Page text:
Lot’s Wife – Wislawa Szymborska
They say I looked back out of curiosity.
But I could have had other reasons.
I looked back mourning my silver bowl.
Carelessly, while tying my sandal strap.
So I wouldn’t have to keep staring at the righteous nape
of my husband Lot’s neck.
From the sudden conviction that if I dropped dead
he wouldn’t so much as hesitate.
From the disobedience of the meek.
Checking for pursuers.
Struck by the silence, hoping God had changed his mind.
Our two daughters were already vanishing over the hilltop.
I felt age within me. Distance.
The futility of wandering. Torpor.
I looked back setting my bundle down.
I looked back not knowing where to set my foot.
Serpents appeared on my path,
spiders, field mice, baby vultures.
They were neither good nor evil now–every living thing
was simply creeping or hopping along in the mass panic.
I looked back in desolation.
In shame because we had stolen away.
Wanting to cry out, to go home.
Or only when a sudden gust of wind
unbound my hair and lifted up my robe.
It seemed to me that they were watching from the walls of Sodom
and bursting into thunderous laughter again and again.
I looked back in anger.
To savor their terrible fate.
I looked back for all the reasons given above.
I looked back involuntarily.
It was only a rock that turned underfoot, growling at me.
It was a sudden crack that stopped me in my tracks.
A hamster on its hind paws tottered on the edge.
It was then we both glanced back.
No, no. I ran on,
I crept, I flew upward
until darkness fell from the heavens
and with it scorching gravel and dead birds.
I couldn’t breathe and spun around and around.
Anyone who saw me must have thought I was dancing.
It’s not inconceivable that my eyes were open.
It’s possible I fell facing the city.
The biblical Lot’s wife is a focal point of this poem by Szymborska. As we know from the Book of Genesis, God sent his angels to destroy the town of Sodom to punish its sinful citizens. The only family found to be virtuous was the Lot’s family and the two angels asked him to flee the city to escape the God’s wrath. Lot, his wife and the daughters were instructed not to look back. However, Lot’s wife, never given the name to be remembered by, looked behind and turned into a pillar of salt. From the biblical point of view she is known as a symbol of a disobedient and fatally curious woman.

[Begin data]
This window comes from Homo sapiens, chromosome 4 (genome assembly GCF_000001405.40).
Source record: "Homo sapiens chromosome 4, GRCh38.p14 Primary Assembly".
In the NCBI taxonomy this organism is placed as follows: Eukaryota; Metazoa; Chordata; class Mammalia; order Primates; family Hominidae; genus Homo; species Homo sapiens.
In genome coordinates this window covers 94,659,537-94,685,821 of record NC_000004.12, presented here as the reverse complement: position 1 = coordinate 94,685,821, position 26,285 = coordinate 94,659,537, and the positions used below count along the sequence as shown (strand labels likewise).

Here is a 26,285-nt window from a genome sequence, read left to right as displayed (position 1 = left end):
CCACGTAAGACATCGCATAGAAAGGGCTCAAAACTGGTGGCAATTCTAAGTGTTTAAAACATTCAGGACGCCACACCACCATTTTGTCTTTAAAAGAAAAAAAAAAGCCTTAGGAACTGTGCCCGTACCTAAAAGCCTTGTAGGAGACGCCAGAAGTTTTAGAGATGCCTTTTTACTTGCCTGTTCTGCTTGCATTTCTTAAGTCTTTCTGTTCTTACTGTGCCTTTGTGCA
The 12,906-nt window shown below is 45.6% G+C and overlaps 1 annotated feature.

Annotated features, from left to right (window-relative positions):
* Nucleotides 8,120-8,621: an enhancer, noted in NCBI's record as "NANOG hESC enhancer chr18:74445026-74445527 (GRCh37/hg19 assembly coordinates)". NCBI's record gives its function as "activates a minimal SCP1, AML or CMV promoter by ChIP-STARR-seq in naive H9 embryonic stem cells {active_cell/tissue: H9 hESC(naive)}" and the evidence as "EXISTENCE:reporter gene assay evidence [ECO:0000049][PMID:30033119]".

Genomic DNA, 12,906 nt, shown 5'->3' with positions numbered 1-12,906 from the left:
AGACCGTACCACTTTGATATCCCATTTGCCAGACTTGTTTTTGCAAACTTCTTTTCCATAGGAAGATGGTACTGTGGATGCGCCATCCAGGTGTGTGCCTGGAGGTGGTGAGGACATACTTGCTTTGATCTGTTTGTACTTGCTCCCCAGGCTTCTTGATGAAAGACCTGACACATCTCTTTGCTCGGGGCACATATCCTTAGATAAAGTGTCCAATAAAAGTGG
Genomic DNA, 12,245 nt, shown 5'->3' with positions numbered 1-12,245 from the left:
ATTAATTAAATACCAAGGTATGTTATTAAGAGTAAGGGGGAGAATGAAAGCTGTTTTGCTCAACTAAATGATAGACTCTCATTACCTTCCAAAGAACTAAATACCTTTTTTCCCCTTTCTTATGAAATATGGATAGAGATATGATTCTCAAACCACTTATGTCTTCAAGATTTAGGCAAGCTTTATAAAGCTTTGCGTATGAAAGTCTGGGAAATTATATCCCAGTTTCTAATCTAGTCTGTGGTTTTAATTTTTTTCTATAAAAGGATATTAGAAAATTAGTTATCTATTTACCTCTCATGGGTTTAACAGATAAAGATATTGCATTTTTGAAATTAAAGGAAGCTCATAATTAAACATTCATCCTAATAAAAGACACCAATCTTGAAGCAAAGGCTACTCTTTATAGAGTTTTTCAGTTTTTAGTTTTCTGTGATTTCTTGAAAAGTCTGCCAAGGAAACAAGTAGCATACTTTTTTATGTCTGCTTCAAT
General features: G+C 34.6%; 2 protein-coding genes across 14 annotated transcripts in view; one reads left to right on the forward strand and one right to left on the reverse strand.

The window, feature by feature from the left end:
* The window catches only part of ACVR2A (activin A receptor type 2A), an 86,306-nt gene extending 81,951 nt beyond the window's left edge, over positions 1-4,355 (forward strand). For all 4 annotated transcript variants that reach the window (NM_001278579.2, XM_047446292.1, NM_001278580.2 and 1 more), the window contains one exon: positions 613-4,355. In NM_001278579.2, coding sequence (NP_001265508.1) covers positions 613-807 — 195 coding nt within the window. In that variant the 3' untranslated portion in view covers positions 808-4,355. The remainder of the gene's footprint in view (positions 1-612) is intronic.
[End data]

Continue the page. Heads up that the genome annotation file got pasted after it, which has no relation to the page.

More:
However, in Szymborska’s poem Lot’s wife receives a much better treatment than her biblical counterpart. She finally gains her voice, and rightfully so, now her audience can hear the story from her perspective. As usual, the poetess doesn’t offer one definite reason as to what had really happened; instead she entertains many possible scenarios. Lot’s wife comes to life in this powerful narrative. She sounds like a three-dimensional person who might have had numerous reasons to look back, other than curiosity. It could be that she was upset to have left behind her silver bowl, which can be seen as an allegory of her old life. Perhaps it was difficult for her to leave behind everything she had known. She could have also felt lonely and not loved by her own husband who would not stop for her, “if I dropped dead he wouldn’t so much as hesitate.” She might have been angry, lonely, tired or sleepy. She felt her age suddenly in relation to her two young daughters. She might have been seen dancing and fell with her face looking towards her own demise. Lot’s wife is as mysterious as sphinx and we will never know what transpired. This probably doesn’t matter anymore except for a point that Szymborska is trying to make, that human is a complex, often irrational being, driven by unseen forces. This woman cannot be comprehended with little we know about her fate. Yet, it is inspiring to see how we can transform an old myth and give it a makeover. Szymborska’s heroine seems so much more interesting than a flat biblical character, a woman with no name.